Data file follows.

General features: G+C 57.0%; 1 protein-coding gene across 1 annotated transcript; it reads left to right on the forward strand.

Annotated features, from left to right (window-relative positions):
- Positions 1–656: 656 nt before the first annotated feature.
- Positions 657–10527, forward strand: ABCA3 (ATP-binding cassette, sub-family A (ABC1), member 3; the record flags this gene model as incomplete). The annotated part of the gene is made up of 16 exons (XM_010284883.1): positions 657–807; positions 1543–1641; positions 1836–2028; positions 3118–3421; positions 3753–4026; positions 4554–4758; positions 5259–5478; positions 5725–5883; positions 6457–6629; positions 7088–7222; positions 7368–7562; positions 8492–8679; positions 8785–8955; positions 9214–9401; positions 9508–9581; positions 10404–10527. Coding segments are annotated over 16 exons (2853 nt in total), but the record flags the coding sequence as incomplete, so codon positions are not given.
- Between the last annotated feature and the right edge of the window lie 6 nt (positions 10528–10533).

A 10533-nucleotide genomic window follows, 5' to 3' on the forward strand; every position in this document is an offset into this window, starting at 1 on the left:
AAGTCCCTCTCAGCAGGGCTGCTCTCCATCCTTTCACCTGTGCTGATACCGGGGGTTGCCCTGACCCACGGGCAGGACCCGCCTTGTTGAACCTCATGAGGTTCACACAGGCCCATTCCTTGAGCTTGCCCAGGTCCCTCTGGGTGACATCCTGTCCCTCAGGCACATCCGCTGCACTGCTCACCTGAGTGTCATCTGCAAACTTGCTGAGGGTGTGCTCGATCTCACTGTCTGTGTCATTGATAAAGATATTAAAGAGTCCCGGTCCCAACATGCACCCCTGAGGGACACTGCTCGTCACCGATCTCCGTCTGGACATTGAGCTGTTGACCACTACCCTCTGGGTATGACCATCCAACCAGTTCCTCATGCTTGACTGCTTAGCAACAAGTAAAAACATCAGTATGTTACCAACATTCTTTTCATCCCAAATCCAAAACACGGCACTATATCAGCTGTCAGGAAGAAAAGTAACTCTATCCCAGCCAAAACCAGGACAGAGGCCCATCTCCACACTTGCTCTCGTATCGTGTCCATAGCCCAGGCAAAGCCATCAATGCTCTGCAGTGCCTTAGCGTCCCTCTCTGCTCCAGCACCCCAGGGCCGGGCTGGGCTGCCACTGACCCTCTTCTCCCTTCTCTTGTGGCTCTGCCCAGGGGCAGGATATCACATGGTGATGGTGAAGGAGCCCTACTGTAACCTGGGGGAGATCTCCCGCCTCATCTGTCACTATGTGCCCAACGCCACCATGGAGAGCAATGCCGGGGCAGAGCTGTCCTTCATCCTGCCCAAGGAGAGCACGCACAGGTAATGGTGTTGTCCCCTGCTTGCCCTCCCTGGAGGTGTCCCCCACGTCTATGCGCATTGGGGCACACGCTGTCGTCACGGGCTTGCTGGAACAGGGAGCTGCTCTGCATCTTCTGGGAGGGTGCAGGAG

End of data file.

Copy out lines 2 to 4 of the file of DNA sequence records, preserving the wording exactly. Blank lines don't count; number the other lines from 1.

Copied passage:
Annotated features, from left to right (window-relative positions):
- Positions 1–656: 656 nt before the first annotated feature.
- Positions 657–10527, forward strand: ABCA3 (ATP-binding cassette, sub-family A (ABC1), member 3; the record flags this gene model as incomplete). The annotated part of the gene is made up of 16 exons (XM_010284883.1): positions 657–807; positions 1543–1641; positions 1836–2028; positions 3118–3421; positions 3753–4026; positions 4554–4758; positions 5259–5478; positions 5725–5883; positions 6457–6629; positions 7088–7222; positions 7368–7562; positions 8492–8679; positions 8785–8955; positions 9214–9401; positions 9508–9581; positions 10404–10527. Coding segments are annotated over 16 exons (2853 nt in total), but the record flags the coding sequence as incomplete, so codon positions are not given.